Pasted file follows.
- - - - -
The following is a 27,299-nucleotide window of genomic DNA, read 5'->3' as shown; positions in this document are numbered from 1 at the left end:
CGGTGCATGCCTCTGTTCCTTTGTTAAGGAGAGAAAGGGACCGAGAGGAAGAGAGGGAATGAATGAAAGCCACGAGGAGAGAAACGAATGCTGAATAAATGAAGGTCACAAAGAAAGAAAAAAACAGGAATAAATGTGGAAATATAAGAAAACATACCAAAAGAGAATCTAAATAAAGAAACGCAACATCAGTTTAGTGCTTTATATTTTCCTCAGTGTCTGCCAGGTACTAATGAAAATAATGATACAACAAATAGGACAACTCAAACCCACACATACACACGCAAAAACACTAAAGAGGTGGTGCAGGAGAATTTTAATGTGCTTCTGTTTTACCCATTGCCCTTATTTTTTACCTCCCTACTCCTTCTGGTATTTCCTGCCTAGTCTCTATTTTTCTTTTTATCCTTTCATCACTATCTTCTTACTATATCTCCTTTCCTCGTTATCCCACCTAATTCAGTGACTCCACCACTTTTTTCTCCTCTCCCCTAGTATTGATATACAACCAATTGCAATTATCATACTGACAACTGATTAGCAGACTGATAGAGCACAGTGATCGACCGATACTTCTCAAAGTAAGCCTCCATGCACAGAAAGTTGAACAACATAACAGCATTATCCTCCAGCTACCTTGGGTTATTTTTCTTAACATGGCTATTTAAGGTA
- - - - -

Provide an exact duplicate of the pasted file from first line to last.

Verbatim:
The following is a 27,299-nucleotide window of genomic DNA, read 5'->3' as shown; positions in this document are numbered from 1 at the left end:
CGGTGCATGCCTCTGTTCCTTTGTTAAGGAGAGAAAGGGACCGAGAGGAAGAGAGGGAATGAATGAAAGCCACGAGGAGAGAAACGAATGCTGAATAAATGAAGGTCACAAAGAAAGAAAAAAACAGGAATAAATGTGGAAATATAAGAAAACATACCAAAAGAGAATCTAAATAAAGAAACGCAACATCAGTTTAGTGCTTTATATTTTCCTCAGTGTCTGCCAGGTACTAATGAAAATAATGATACAACAAATAGGACAACTCAAACCCACACATACACACGCAAAAACACTAAAGAGGTGGTGCAGGAGAATTTTAATGTGCTTCTGTTTTACCCATTGCCCTTATTTTTTACCTCCCTACTCCTTCTGGTATTTCCTGCCTAGTCTCTATTTTTCTTTTTATCCTTTCATCACTATCTTCTTACTATATCTCCTTTCCTCGTTATCCCACCTAATTCAGTGACTCCACCACTTTTTTCTCCTCTCCCCTAGTATTGATATACAACCAATTGCAATTATCATACTGACAACTGATTAGCAGACTGATAGAGCACAGTGATCGACCGATACTTCTCAAAGTAAGCCTCCATGCACAGAAAGTTGAACAACATAACAGCATTATCCTCCAGCTACCTTGGGTTATTTTTCTTAACATGGCTATTTAAGGTA